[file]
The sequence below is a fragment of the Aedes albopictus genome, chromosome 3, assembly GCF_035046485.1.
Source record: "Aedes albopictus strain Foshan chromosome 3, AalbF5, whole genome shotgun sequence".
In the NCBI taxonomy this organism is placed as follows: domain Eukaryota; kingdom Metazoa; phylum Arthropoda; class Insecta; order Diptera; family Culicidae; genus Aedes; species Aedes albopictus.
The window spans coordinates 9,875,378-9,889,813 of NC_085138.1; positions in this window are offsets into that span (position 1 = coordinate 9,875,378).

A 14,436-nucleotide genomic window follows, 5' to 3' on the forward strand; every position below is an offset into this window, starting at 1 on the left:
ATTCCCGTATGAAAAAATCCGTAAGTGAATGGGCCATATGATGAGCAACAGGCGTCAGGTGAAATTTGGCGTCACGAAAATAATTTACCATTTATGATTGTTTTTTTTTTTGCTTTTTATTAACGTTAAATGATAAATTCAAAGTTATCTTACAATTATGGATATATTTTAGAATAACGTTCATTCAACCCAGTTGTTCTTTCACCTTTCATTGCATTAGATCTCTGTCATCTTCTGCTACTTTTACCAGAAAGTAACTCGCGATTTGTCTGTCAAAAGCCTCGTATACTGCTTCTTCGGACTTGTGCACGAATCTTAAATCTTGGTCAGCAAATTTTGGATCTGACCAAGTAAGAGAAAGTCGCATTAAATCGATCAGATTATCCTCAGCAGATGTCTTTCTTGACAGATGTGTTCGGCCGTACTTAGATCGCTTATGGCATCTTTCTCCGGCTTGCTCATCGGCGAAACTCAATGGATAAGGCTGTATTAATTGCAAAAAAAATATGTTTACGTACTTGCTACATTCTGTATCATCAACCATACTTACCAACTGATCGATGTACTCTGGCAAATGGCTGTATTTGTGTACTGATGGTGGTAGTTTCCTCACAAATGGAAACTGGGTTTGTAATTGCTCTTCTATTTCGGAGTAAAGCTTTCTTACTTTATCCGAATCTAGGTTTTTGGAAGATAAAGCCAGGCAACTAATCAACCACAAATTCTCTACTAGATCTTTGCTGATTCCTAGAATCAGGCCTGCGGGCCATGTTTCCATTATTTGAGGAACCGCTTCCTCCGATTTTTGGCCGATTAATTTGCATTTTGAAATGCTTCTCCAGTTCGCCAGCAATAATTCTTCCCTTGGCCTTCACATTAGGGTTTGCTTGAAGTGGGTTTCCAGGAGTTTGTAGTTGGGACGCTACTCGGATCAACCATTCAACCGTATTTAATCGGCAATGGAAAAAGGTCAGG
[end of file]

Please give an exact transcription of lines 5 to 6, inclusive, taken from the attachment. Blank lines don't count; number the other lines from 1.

A 14,436-nucleotide genomic window follows, 5' to 3' on the forward strand; every position below is an offset into this window, starting at 1 on the left:
ATTCCCGTATGAAAAAATCCGTAAGTGAATGGGCCATATGATGAGCAACAGGCGTCAGGTGAAATTTGGCGTCACGAAAATAATTTACCATTTATGATTGTTTTTTTTTTTGCTTTTTATTAACGTTAAATGATAAATTCAAAGTTATCTTACAATTATGGATATATTTTAGAATAACGTTCATTCAACCCAGTTGTTCTTTCACCTTTCATTGCATTAGATCTCTGTCATCTTCTGCTACTTTTACCAGAAAGTAACTCGCGATTTGTCTGTCAAAAGCCTCGTATACTGCTTCTTCGGACTTGTGCACGAATCTTAAATCTTGGTCAGCAAATTTTGGATCTGACCAAGTAAGAGAAAGTCGCATTAAATCGATCAGATTATCCTCAGCAGATGTCTTTCTTGACAGATGTGTTCGGCCGTACTTAGATCGCTTATGGCATCTTTCTCCGGCTTGCTCATCGGCGAAACTCAATGGATAAGGCTGTATTAATTGCAAAAAAAATATGTTTACGTACTTGCTACATTCTGTATCATCAACCATACTTACCAACTGATCGATGTACTCTGGCAAATGGCTGTATTTGTGTACTGATGGTGGTAGTTTCCTCACAAATGGAAACTGGGTTTGTAATTGCTCTTCTATTTCGGAGTAAAGCTTTCTTACTTTATCCGAATCTAGGTTTTTGGAAGATAAAGCCAGGCAACTAATCAACCACAAATTCTCTACTAGATCTTTGCTGATTCCTAGAATCAGGCCTGCGGGCCATGTTTCCATTATTTGAGGAACCGCTTCCTCCGATTTTTGGCCGATTAATTTGCATTTTGAAATGCTTCTCCAGTTCGCCAGCAATAATTCTTCCCTTGGCCTTCACATTAGGGTTTGCTTGAAGTGGGTTTCCAGGAGTTTGTAGTTGGGACGCTACTCGGATCAACCATTCAACCGTATTTAATCGGCAATGGAAAAAGGTCAGG